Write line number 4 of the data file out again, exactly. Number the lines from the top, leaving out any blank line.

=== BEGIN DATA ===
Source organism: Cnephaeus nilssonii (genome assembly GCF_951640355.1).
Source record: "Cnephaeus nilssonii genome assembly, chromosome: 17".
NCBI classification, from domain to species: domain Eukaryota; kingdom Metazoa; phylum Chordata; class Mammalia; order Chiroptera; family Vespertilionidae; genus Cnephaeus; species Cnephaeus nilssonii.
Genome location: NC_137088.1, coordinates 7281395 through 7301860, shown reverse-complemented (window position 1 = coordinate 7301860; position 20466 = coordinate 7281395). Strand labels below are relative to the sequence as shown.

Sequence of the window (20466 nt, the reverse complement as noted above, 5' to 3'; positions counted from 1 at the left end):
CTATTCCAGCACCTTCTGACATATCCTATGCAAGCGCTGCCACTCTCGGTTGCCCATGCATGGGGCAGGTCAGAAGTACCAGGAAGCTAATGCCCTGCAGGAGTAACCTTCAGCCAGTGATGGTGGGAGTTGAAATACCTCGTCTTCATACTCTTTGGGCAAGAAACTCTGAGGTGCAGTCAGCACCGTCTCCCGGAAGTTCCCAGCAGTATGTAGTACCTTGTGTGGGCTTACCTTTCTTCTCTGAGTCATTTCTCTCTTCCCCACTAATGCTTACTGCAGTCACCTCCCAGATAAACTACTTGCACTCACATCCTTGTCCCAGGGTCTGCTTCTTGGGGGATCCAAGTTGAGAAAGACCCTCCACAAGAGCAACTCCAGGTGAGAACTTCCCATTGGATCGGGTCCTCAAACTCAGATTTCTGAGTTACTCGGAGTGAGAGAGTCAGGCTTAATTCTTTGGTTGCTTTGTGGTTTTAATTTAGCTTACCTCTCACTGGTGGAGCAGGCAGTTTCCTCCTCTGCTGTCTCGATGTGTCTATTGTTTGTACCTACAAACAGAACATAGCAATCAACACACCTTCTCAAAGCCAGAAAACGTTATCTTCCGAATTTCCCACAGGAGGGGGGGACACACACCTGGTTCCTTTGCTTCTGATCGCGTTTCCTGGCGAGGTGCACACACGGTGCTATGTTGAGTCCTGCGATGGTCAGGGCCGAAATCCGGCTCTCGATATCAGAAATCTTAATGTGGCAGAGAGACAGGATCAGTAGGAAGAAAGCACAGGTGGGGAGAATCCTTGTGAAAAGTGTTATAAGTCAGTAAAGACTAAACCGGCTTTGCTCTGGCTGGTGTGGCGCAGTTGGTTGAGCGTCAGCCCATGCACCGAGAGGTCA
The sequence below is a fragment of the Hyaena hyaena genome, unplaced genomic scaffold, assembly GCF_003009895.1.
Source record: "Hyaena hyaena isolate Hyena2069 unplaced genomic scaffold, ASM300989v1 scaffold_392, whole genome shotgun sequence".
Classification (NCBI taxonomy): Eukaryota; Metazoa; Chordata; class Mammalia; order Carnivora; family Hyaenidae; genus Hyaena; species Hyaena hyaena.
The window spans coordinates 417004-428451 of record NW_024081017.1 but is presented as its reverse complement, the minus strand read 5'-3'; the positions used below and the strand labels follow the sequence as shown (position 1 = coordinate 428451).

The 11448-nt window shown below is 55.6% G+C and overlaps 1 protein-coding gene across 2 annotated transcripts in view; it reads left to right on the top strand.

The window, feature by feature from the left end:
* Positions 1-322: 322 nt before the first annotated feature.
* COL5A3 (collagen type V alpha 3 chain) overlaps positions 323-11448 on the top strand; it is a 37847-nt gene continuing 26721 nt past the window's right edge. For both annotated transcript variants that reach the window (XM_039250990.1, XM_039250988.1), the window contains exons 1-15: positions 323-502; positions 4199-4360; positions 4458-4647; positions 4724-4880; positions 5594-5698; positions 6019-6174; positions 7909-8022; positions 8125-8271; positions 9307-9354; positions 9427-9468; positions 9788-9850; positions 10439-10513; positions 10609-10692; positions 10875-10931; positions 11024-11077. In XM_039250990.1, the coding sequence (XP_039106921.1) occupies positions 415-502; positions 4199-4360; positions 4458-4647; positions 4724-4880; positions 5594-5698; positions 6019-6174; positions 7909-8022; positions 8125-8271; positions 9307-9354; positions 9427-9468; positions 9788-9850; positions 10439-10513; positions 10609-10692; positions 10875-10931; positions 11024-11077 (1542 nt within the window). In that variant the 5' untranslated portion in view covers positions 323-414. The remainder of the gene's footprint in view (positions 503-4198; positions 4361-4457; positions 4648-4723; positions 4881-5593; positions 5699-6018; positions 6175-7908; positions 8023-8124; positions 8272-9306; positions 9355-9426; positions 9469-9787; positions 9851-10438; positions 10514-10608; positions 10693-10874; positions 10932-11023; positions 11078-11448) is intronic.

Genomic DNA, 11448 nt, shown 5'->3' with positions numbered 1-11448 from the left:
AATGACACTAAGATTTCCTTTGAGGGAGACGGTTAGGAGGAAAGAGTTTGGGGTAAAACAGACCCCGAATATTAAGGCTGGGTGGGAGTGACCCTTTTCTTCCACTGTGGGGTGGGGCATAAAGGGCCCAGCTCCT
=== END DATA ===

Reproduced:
Genome location: NC_137088.1, coordinates 7281395 through 7301860, shown reverse-complemented (window position 1 = coordinate 7301860; position 20466 = coordinate 7281395). Strand labels below are relative to the sequence as shown.